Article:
Red Sox Extras: Not According To Plan

2012 is beginning to look a lot like 2010 for the Boston Red Sox.

In 2010 the team entered the year with reasonably high hopes, but found themselves ruined by injuries. Jacoby Ellsbury, Mike Cameron, Dustin Pedroia, Victor Martinez, Kevin Youkilis--all lost significant time to the disabled list throughout the season, leaving the Red Sox fielding a team of prospects and replacement players.

It wasn't a great year. For the first time in three years the Sox missed out on October baseball, reaching just 89 wins. Fans had to watch players like Adrian Beltre provide big numbers knowing the team wasn't really going to be able to take advantage of their good find. When the season finally came to an end with the Sox in third place, it was not welcomed with shock or anger, but a shrug. What could the Sox have done, missing so many of their best players?

There is no such resignation this year. Whether it's because they're hoping for a postseason push from the Red Sox or because they're upset about how the team reached this point of struggle (admittedly one much improved from a week ago), there are no shrugs for this season. What is similar, however, is the silver lining--one that shone through Thursday night--found in the performances of the players who have replaced the injured or struggling stars.

In 2010, it was the likes of Darnell McDonald and Bill Hall making surprising contributions when so little was expected out of them to start the year, but this year it's even better, because of what these performances could mean for the team down the line. First and foremost is Will MIddlebrooks, a top prospect who has so far completely lived up to his billing with eight homers and a .903 OPS in his first 136 at bats. With third base finally drying up for the Sox after years of Lowell, Beltre, and Youkilis, the Sox seem to already have their long-term answer lined up. That he's come through in the clutch so often this year is a terrific added bonus.

But beyond the man expected to perform, the Sox have also gotten production out of two of the men who made contributions in 2010: Daniel Nava and Ryan Kalish. The latter's contributions have been admittedly minimal with his return coming just a few short days ago, but he showed why he's going to be a fan favorite down the line by going from first-to-third on a ground out Thursday, putting the go-ahead run just 90 feet away with only one out. It's that sort of all-out attitude which has seen him succeed so often in the minors.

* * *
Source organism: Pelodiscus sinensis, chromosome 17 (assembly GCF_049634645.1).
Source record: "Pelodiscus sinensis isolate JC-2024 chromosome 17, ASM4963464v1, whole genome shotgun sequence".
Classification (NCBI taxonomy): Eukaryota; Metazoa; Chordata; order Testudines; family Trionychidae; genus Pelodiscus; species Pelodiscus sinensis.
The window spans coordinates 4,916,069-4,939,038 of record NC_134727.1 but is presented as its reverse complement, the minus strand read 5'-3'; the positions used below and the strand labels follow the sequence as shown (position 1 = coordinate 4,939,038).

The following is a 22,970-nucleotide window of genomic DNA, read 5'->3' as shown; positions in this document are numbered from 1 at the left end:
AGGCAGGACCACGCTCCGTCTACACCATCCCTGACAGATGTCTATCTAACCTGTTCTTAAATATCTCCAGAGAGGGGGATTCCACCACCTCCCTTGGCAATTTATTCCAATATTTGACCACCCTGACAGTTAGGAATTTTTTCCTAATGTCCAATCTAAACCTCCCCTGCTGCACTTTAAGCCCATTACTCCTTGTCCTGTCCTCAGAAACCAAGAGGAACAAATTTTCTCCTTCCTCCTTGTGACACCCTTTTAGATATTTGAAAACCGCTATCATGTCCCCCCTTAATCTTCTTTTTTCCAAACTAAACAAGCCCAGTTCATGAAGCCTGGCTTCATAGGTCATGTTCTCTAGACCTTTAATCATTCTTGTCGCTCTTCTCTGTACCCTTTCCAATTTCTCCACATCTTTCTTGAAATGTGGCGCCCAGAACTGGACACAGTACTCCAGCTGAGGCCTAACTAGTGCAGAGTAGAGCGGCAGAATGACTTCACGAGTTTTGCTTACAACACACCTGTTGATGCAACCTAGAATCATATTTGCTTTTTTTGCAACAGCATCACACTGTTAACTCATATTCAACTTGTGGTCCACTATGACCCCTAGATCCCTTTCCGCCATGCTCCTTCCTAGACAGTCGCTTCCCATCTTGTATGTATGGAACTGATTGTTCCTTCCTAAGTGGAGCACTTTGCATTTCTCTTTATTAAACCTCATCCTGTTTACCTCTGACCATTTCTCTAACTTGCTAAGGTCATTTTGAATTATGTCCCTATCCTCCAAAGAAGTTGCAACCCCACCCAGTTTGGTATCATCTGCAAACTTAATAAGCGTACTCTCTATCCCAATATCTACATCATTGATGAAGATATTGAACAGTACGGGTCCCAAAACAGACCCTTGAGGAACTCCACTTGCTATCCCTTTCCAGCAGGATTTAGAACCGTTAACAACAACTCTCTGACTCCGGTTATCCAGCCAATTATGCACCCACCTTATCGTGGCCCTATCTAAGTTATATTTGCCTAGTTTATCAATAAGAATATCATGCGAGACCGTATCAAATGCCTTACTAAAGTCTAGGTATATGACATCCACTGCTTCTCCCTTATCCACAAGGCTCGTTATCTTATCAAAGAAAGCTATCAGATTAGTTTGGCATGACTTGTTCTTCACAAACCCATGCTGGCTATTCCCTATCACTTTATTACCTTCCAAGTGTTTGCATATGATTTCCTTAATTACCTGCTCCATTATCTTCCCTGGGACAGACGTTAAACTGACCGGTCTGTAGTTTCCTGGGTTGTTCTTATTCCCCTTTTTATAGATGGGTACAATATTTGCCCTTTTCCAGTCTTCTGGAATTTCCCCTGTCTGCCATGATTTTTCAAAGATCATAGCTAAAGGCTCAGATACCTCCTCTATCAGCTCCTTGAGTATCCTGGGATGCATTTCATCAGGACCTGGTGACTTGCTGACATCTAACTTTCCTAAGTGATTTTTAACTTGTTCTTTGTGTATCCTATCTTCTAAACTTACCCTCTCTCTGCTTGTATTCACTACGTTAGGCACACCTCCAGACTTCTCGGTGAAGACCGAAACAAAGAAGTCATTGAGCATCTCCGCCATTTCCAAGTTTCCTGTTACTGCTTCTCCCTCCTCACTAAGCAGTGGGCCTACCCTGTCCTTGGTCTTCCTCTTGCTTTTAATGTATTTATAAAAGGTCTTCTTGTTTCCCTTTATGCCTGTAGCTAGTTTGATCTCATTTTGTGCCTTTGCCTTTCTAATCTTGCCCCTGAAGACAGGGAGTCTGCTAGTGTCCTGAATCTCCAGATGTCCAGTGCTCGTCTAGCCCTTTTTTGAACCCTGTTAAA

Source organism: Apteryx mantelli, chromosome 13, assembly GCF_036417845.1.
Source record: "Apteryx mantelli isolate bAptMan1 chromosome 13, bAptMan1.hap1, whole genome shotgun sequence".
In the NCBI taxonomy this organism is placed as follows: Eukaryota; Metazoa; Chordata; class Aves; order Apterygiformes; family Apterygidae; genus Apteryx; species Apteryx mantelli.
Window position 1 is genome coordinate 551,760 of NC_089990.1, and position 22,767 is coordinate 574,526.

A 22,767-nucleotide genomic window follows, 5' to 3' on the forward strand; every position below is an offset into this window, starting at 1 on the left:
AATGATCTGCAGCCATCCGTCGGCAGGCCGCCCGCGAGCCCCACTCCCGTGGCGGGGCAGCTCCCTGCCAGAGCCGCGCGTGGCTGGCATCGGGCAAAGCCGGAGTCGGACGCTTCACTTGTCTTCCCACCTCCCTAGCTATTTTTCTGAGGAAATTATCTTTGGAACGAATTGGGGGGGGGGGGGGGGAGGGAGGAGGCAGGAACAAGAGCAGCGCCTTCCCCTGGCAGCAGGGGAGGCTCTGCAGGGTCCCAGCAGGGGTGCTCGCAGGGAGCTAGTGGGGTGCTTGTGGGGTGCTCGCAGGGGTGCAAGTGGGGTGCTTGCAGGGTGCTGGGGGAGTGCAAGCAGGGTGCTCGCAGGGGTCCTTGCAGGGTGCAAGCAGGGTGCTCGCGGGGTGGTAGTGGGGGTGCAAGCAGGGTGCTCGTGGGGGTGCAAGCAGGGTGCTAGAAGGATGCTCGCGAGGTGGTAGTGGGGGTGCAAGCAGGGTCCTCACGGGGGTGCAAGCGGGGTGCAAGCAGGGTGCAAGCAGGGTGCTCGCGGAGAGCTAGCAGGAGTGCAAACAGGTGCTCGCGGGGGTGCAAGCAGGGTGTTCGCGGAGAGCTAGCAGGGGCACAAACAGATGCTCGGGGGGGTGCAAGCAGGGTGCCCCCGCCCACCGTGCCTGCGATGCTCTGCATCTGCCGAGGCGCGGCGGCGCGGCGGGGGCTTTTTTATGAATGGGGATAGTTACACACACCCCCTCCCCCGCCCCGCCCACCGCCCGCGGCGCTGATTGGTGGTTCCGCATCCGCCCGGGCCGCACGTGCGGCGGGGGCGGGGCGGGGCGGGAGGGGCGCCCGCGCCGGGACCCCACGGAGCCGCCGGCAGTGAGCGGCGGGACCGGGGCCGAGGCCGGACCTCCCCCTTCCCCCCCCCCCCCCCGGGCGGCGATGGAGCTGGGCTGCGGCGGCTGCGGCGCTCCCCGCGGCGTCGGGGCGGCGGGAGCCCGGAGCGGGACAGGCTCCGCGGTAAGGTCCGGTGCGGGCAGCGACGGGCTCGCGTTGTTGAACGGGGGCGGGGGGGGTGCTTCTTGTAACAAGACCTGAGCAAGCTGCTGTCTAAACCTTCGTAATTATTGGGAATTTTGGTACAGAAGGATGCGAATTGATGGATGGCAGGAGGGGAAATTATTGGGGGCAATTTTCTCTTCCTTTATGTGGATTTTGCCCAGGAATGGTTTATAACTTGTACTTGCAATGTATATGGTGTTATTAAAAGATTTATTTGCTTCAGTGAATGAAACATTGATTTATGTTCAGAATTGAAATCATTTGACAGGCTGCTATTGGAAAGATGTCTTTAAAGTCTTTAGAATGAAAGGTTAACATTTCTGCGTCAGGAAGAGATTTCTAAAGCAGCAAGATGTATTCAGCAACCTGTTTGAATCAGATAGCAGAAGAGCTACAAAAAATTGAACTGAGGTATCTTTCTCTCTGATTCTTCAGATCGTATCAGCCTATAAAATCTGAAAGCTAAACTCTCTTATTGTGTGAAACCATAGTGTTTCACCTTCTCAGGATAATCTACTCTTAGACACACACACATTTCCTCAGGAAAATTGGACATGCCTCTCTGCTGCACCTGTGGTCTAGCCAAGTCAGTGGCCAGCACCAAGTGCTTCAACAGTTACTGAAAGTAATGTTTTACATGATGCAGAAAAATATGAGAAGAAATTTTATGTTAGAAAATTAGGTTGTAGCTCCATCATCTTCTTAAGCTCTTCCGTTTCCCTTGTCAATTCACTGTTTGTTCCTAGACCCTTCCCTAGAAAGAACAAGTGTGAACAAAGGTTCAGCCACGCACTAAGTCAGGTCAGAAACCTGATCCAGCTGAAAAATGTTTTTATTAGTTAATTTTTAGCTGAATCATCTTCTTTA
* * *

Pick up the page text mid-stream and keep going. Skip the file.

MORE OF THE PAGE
But the man who knocked him in is the one who's really gone crazy. We all remember Daniel Nava's first at bat with the Red Sox: a first-pitch grand slam off of Jamie Moyer that suggested big things. Unfortunately, the 2010 season quickly went south for Nava. Now, in 2012, he's fighting to stay for good. While he once again started hot with a 7-game hitting streak, this time he's kept it up. Through 106 at bats, Nava is hitting a remarkable .340/.455/.519--a line good for the third highest OPS amongst American League outfielders with at least 100 at bats. Right now major league pitchers don't know how to get this 5'10" outfielder with an official picture that shows he's ecstatic just to be wearing a uniform out. It's unbelievable.

It's these sort of performances that have not only kept the Red Sox in the chase despite their dismal start, but also give Sox fans something to watch for. Because as difficult as it is to watch Adrian Gonzalez and Dustin Pedroia chase everything thrown their way for out after out, the moments of magic from these players who weren't necessarily even expected to make an appearance before September call-ups are enough to make up for it.

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